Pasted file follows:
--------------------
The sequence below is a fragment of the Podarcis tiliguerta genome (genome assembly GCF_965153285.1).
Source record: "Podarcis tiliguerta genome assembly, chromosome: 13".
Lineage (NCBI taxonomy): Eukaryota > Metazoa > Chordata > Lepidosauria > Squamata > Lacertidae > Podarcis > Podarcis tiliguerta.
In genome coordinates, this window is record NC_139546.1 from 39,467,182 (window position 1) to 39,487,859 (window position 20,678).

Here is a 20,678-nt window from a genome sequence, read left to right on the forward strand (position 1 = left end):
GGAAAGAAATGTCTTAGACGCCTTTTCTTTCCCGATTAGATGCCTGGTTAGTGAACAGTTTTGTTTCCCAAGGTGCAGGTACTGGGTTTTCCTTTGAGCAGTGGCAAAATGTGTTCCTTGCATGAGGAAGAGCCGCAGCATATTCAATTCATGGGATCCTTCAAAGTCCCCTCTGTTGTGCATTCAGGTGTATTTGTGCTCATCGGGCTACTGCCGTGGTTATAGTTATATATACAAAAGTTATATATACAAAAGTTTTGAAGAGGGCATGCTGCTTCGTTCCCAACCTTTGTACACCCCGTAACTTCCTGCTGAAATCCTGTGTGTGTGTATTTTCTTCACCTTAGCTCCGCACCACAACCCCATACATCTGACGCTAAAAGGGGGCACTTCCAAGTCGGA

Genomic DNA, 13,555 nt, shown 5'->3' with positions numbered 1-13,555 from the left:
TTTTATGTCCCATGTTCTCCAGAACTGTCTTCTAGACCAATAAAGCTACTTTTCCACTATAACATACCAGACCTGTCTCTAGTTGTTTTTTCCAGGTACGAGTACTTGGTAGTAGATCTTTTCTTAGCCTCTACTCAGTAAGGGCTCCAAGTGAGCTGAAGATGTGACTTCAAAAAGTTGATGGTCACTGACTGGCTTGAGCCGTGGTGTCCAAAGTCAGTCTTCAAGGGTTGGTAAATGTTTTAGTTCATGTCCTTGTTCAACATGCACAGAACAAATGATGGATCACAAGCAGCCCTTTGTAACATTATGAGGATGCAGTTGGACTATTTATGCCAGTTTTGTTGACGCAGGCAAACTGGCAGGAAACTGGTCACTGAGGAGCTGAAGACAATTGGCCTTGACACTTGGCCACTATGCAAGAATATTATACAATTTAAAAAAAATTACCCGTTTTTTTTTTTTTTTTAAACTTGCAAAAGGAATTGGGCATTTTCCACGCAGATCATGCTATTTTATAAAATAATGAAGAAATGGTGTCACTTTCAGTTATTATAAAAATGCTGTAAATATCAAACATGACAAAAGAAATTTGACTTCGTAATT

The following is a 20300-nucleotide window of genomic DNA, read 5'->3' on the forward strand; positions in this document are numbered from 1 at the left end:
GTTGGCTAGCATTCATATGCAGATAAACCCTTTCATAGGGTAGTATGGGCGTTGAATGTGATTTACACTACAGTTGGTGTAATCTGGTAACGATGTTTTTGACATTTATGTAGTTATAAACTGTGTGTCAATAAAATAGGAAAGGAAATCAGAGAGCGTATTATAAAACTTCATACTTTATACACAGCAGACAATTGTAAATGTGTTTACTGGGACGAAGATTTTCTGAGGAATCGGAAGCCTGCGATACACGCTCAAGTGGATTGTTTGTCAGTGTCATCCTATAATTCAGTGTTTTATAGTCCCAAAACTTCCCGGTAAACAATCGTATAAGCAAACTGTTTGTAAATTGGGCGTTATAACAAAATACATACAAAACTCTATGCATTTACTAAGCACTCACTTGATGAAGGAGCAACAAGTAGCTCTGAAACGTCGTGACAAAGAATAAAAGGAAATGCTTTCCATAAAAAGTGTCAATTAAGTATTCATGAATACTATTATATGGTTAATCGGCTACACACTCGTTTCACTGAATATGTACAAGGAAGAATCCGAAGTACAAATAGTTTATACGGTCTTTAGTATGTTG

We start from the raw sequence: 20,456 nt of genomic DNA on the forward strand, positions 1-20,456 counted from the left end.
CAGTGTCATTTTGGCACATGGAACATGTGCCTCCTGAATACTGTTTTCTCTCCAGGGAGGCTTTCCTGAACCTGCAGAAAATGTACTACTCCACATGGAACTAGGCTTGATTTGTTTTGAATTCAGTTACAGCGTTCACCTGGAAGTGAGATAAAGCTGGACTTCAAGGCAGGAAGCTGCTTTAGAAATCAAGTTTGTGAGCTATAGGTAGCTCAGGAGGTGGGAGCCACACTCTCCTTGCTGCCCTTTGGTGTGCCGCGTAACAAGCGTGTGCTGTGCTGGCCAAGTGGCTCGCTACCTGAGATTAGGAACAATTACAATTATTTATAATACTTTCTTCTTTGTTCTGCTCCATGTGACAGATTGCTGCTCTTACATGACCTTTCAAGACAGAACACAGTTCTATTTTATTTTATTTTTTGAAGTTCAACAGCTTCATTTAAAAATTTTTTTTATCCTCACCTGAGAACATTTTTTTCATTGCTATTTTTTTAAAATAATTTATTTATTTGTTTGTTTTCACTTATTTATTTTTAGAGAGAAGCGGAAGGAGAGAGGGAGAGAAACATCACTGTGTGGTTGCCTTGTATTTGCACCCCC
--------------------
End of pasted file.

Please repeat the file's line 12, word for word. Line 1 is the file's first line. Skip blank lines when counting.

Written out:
CAGTGTCATTTTGGCACATGGAACATGTGCCTCCTGAATACTGTTTTCTCTCCAGGGAGGCTTTCCTGAACCTGCAGAAAATGTACTACTCCACATGGAACTAGGCTTGATTTGTTTTGAATTCAGTTACAGCGTTCACCTGGAAGTGAGATAAAGCTGGACTTCAAGGCAGGAAGCTGCTTTAGAAATCAAGTTTGTGAGCTATAGGTAGCTCAGGAGGTGGGAGCCACACTCTCCTTGCTGCCCTTTGGTGTGCCGCGTAACAAGCGTGTGCTGTGCTGGCCAAGTGGCTCGCTACCTGAGATTAGGAACAATTACAATTATTTATAATACTTTCTTCTTTGTTCTGCTCCATGTGACAGATTGCTGCTCTTACATGACCTTTCAAGACAGAACACAGTTCTATTTTATTTTATTTTTTGAAGTTCAACAGCTTCATTTAAAAATTTTTTTTATCCTCACCTGAGAACATTTTTTTCATTGCTATTTTTTTAAAATAATTTATTTATTTGTTTGTTTTCACTTATTTATTTTTAGAGAGAAGCGGAAGGAGAGAGGGAGAGAAACATCACTGTGTGGTTGCCTTGTATTTGCACCCCC